Today’s post concerns FCPA-related civil litigation.
Courts have held – the leading case is Lamb v. Phillip Morris Inc., 915 F.2d 1024 (6th Cir. 1990) – that the FCPA does not contain a private right of action. Yet in recent years plaintiffs attorneys have attempted to play a role in this new era of FCPA enforcement by bringing derivative claims against officers and directors, securities class action suits, unfair competition claims, and RICO claims.
If a company resolves an FCPA enforcement action or is the subject of FCPA scrutiny, it is likely that multiple plaintiffs firms will soon thereafter issue press releases announcing an “investigation.”
In December 2011 (see here for the prior post) Aon Corporation (“Aon”), one of the largest insurance brokerage firms in the world, agreed to resolve an FCPA enforcement action. Via a DOJ non-prosecution agreement and a settled SEC civil complaint in which the company was not required to admit or deny the SEC’s allegations, Aon agreed to pay approximately $16.3 million. As noted in the prior post, and in this subsequent post, the conduct at issue involved Aon Limited (a subsidiary of Aon based in and organized under the laws of the U.K.) and focused on Costa Rica. There was no fact, suggestion or implication in the resolution documents that anyone at Aon knew of, participated in, or authorized the conduct at issue. The only factual mention of Aon in the resolution documents is that Aon Limited “reported financially through a series of intermediary entities into its U.S.-based issuer parent, Aon Corporation” and elsewhere that “the books and records of Aon Limited were consolidated into those of Aon Corporation.”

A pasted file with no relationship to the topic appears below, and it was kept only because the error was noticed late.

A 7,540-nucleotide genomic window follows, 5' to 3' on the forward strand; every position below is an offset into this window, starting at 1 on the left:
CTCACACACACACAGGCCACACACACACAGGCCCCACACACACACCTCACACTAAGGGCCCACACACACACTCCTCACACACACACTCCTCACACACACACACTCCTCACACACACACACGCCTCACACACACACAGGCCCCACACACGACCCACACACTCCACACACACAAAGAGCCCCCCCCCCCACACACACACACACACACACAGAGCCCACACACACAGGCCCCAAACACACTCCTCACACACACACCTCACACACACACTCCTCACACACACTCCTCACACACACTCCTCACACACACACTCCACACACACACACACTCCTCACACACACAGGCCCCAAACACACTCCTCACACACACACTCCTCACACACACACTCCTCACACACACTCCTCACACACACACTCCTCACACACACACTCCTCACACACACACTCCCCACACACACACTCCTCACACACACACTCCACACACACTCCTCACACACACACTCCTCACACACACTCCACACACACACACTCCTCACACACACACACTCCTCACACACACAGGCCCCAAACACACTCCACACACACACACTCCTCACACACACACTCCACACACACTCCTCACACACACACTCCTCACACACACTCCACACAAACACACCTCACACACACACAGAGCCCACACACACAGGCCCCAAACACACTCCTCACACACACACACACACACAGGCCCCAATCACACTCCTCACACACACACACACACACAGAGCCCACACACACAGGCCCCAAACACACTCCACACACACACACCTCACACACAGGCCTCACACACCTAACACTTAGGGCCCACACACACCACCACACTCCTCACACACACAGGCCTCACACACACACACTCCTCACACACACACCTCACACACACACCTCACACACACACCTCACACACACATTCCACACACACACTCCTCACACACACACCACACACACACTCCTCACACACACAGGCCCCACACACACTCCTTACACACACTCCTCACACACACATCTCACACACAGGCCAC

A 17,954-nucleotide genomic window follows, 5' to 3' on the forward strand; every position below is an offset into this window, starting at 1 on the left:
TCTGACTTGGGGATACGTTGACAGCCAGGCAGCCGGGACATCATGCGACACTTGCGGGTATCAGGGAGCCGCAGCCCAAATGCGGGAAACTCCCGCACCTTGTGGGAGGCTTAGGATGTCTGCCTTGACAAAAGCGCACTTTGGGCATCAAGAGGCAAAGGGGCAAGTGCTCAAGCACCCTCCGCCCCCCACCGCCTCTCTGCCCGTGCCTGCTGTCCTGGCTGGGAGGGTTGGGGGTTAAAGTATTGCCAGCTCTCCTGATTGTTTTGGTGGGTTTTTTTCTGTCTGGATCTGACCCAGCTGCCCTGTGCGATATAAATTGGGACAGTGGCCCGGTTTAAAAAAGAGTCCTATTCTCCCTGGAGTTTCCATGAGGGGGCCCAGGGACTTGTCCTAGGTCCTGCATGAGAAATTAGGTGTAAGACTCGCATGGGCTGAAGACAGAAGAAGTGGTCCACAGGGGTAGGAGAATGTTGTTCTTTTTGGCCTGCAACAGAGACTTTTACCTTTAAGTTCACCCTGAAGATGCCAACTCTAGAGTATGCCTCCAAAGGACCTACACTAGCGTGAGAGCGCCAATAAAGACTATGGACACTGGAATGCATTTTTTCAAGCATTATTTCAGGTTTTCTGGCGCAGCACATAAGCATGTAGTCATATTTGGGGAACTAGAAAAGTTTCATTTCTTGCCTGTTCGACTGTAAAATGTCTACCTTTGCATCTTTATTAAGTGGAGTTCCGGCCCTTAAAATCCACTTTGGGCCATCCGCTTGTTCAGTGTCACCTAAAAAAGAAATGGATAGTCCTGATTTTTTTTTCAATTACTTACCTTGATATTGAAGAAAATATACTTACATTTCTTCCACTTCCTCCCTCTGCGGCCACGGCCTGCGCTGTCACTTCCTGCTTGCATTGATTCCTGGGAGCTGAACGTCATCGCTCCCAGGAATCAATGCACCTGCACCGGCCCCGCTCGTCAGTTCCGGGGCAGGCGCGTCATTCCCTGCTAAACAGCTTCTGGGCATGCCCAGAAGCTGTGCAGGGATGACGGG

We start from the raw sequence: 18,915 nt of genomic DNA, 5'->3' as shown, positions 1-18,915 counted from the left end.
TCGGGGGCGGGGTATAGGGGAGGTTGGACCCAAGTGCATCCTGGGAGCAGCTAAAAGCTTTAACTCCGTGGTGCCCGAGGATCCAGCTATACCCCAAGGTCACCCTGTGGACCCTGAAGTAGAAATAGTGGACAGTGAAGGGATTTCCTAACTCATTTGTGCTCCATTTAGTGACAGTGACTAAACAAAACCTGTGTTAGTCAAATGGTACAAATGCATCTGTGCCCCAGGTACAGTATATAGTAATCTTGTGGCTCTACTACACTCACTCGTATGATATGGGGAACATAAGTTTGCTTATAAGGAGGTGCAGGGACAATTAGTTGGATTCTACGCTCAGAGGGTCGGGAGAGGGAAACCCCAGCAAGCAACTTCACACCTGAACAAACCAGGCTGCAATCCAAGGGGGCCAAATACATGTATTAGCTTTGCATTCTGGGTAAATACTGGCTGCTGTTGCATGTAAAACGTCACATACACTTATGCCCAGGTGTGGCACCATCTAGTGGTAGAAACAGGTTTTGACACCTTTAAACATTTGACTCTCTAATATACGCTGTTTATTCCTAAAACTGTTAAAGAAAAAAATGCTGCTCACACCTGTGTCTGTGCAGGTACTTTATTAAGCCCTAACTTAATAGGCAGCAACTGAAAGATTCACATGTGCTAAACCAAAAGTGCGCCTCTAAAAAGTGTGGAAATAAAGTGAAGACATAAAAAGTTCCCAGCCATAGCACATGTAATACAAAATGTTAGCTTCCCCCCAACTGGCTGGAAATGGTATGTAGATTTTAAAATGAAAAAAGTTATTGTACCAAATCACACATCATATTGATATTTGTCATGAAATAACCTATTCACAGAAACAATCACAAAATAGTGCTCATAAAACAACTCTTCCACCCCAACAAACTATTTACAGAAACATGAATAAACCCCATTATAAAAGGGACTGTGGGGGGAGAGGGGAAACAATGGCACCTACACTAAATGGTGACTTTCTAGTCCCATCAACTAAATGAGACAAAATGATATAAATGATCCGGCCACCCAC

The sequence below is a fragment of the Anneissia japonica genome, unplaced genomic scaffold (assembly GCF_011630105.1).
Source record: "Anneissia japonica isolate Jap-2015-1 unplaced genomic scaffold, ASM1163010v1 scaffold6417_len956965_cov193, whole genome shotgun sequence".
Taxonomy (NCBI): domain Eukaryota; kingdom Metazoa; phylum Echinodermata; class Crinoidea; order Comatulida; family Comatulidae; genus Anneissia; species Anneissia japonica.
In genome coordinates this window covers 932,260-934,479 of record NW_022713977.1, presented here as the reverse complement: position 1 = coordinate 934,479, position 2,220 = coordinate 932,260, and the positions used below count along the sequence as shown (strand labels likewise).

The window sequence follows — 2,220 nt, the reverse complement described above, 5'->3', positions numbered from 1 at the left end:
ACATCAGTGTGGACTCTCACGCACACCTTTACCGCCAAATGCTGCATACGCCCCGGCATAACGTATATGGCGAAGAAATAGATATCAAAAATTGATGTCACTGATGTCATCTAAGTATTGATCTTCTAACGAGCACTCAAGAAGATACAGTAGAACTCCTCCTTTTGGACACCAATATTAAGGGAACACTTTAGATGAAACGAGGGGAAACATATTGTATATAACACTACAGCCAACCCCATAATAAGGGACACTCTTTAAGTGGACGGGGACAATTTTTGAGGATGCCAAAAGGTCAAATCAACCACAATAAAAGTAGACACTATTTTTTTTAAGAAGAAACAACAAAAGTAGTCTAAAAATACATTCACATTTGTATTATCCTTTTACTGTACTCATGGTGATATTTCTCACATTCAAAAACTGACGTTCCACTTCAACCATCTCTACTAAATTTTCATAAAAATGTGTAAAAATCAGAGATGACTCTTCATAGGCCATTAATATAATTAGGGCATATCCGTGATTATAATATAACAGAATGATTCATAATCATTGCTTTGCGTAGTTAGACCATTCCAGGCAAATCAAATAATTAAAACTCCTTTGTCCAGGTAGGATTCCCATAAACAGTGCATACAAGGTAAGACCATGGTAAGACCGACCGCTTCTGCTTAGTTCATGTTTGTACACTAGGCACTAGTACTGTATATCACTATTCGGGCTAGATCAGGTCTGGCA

Further relevant to the question posed in this post, in resolving the enforcement action, the DOJ acknowledged Aon’s: “extraordinary cooperation” in its investigation; “timely and complete disclosure of facts” relating to the conduct at issue; and “early and extensive remedial efforts” including the “substantial improvements the company has made to its anti-corruption compliance procedures.” Furthermore, in resolving the enforcement action, Aon agreed to a host of FCPA related compliance enhancements.
Nevertheless, along comes this release from a securities class actions firm announcing that it “is investigating the Board of Directors of Aon” and that “the investigation focuses on possible breaches of fiduciary duties by the Board of Directors in relation to allegations that the company violated the Foreign Corrupt Practices Act.”
The release ends of course, as they all do, with the following. “If you own common stock in Aon and wish to obtain additional information, please visit us at [name of securities class action firm]. [Name of firm securities class action firm] also encourages anyone with information regarding Aon’s conduct to contact the firm, including whistleblowers, former employees, shareholders and others.”
When a company’s FCPA violations are found to be condoned or encouraged by the board or executive officers, such plaintiff causes of action would seem to be warranted. But these situations are rare in FCPA enforcement actions and from the DOJ and SEC resolution documents in the Aon enforcement action, these circumstances were not present in the Aon matter.
As noted in this prior post, the Chamber of Commerce (in addition to supporting FCPA reform) has blasted FCPA-related civil litigation. And with good reason.
The question needs to be asked – do the vast majority of these plaintiff FCPA related civil suits or “investigations” serve a purpose or are they merely parasitic?